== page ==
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BOX 2.1 Throwing Darts Under Water In one of the most famous early studies comparing the effects of learning a procedure with learning with understanding, two groups of children practiced throwing darts at a target under water (described in Judd, 1908; see a conceptual replication by Hendrickson and Schroeder, 1941). One group received an explanation of the refraction of light, which causes the apparent location of the target to be deceptive. The other group only practiced dart throwing, without the explanation. Both groups did equally well on the practice task, which involved a target 12 inches under water. But the group that had been instructed about the abstract principle did much better when they had to transfer to a situation in which the target was under only 4 inches of water. Because they understood what they were doing, the group that had received instruction about the refraction of light could adjust their behavior to the new task. knew, and what analogies could be drawn that would advance their understanding. These meta-cognitive monitoring activities are an important component of what is called adaptive expertise (Hatano, 1990). Because metacognition often takes the form of an internal conversation, it can easily be assumed that individuals will develop the internal dialogue on their own. Yet many of the strategies we use for thinking reflect cultural norms and methods of inquiry (Hutchins, 1995; Brice-Heath, 1981, 1983; Suina and Smolkin, 1994). Research has demonstrated that children can be taught these strategies, including the ability to predict outcomes, explain to oneself in order to improve understanding, note failures to comprehend, activate background knowledge, plan ahead, and apportion time and memory. Reciprocal teaching, for example, is a technique designed to improve students' reading comprehension by helping them explicate, elaborate, and monitor their understanding as they read (Palincsar and Brown, 1982). The model for using the meta-cognitive strategies is provided initially by the teacher, and students practice and discuss the strategies as they learn to use them. Ultimately, students are able to prompt themselves and monitor their own comprehension without teacher support.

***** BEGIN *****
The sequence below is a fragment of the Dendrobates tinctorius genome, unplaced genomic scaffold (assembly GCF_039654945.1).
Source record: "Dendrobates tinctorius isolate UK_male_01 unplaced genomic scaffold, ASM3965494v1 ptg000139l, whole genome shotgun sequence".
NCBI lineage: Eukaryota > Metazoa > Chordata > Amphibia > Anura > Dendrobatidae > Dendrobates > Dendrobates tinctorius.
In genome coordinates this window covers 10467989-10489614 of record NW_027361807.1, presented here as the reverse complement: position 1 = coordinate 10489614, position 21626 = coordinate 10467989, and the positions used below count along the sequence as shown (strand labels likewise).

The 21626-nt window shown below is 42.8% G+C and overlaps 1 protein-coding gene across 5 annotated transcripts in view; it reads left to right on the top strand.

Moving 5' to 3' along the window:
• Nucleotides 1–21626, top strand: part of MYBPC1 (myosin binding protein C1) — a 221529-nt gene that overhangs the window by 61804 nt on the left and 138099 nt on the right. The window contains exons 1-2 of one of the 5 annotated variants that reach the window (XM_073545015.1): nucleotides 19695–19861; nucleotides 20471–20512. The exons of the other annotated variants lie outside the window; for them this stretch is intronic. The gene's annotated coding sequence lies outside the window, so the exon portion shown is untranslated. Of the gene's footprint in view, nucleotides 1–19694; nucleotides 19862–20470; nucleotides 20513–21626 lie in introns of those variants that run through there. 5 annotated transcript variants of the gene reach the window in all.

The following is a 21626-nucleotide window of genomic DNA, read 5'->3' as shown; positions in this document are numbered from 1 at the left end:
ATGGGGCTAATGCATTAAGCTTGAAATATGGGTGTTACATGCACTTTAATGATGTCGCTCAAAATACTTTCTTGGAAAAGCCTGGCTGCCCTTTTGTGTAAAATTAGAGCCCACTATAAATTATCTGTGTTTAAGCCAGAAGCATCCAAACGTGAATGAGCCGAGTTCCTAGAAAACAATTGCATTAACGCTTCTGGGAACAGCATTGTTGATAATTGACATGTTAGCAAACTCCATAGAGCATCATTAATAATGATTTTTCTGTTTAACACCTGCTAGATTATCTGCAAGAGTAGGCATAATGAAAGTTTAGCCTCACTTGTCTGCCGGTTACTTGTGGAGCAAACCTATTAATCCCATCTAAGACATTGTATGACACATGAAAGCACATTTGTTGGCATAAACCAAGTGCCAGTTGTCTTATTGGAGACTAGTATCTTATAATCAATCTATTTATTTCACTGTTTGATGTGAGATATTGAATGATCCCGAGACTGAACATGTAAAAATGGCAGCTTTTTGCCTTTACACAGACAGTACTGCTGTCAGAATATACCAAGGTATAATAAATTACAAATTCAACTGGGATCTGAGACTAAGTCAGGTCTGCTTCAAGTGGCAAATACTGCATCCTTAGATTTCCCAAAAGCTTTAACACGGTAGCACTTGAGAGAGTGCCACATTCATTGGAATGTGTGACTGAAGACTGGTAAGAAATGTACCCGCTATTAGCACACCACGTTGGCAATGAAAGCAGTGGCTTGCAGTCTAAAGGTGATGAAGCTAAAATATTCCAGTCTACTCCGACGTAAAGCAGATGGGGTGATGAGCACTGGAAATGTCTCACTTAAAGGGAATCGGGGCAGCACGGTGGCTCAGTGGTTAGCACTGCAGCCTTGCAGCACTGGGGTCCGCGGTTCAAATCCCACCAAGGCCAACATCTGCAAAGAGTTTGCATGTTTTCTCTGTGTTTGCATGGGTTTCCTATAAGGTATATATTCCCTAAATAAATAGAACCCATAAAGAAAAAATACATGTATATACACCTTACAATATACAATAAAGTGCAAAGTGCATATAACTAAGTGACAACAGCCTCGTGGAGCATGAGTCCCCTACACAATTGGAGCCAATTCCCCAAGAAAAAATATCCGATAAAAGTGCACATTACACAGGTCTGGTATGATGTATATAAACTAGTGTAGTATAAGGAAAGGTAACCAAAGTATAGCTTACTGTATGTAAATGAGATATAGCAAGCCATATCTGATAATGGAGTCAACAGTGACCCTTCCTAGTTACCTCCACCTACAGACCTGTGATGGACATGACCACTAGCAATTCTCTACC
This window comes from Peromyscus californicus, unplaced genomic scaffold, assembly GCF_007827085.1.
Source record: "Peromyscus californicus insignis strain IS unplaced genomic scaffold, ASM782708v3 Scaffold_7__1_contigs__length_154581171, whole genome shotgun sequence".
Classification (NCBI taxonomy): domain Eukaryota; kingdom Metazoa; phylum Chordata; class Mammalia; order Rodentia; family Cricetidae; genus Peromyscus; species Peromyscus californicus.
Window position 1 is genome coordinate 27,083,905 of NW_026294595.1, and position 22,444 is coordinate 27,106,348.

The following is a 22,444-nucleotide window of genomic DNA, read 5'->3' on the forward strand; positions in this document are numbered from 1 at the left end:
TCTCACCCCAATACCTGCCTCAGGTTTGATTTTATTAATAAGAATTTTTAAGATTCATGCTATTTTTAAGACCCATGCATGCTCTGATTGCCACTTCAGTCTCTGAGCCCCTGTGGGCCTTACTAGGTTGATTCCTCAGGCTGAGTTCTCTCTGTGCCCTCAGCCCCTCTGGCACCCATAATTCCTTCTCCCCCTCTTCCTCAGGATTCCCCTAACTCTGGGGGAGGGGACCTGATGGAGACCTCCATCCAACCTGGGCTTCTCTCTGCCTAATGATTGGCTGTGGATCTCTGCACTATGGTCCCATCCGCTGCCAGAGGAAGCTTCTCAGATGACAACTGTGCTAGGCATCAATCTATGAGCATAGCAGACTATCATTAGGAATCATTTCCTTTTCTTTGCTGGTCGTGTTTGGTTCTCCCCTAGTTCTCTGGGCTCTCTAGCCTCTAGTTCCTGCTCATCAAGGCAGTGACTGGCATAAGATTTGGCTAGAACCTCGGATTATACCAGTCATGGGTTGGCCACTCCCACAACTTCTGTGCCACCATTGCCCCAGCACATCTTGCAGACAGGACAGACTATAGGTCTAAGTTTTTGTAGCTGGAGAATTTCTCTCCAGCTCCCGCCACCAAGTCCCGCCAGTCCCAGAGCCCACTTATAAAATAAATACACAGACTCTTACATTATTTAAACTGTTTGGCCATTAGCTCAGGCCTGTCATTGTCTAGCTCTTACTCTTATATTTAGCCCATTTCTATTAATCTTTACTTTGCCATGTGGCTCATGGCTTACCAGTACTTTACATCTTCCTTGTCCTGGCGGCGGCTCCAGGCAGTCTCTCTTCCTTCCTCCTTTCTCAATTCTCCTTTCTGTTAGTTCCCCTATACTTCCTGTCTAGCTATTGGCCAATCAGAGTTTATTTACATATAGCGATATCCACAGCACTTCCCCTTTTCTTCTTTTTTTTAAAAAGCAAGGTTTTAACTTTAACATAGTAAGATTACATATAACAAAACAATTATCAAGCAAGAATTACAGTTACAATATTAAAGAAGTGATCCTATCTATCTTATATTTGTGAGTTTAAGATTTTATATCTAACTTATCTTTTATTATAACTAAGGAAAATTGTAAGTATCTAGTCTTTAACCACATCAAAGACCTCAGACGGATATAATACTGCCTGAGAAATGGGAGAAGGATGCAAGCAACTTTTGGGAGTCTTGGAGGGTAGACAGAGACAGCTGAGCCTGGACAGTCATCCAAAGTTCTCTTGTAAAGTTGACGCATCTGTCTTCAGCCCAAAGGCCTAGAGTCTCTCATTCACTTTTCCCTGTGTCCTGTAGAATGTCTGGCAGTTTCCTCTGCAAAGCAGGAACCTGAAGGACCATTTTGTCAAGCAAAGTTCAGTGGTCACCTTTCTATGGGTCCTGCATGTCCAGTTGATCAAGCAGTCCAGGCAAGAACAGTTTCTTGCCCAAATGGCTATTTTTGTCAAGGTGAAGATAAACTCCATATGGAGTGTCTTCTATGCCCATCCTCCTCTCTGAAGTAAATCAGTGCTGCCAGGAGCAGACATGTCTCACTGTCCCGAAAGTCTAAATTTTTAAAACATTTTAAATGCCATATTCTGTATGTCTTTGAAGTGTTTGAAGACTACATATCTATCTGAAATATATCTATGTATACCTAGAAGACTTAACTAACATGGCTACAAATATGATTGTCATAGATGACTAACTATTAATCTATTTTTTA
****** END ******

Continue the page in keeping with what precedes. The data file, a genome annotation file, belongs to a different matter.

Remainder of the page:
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The teaching of metacognitive activities must be incorporated into the subject matter that students are learning (White and Frederickson, 1998). These strategies are not generic across subjects, and attempts to teach them as generic can lead to failure to transfer. Teaching metacognitive strategies in context has been shown to improve understanding in physics (White and Frederickson, 1998), written composition (Scardamalia et al., 1984), and heuristic methods for mathematical problem solving (Schoenfeld, 1983, 1984, 1991). And metacognitive practices have been shown to increase the degree to which students transfer to new settings and events (Lin and Lehman, in press; Palincsar and Brown, 1982; Scardamalia et al., 1984; Schoenfeld, 1983, 1984, 1991). Each of these techniques shares a strategy of teaching and modeling the process of generating alternative approaches (to developing an idea in writing or a strategy for problem solving in mathematics), evaluating their merits in helping to attain a goal, and monitoring progress toward that goal. Class discussions are used to support skill development, with a goal of independence and self-regulation. Implications for Teaching The three core learning principles described above, simple though they seem, have profound implications for the enterprise of teaching and teacher preparation. 1. Teachers must draw out and work with the preexisting understanding that their students bring with them. This requires that: The model of the child as an empty vessel to be filled with knowledge provided by the teacher must be replaced. Instead, the teacher must actively inquire into students' thinking, creating classroom tasks and conditions under which student thinking can be revealed. Students' initial conceptions then provide the foundation on which the more formal understanding of the subject matter is built. The roles for assessment must be expanded beyond the traditional concept of testing. The use of frequent formative assessment helps make students' thinking visible to themselves, their peers, and their teacher. This provides feedback that can guide modification and refinement in thinking. Given the goal of learning with understanding, assessments must tap understanding rather than merely the ability to repeat facts or perform isolated skills.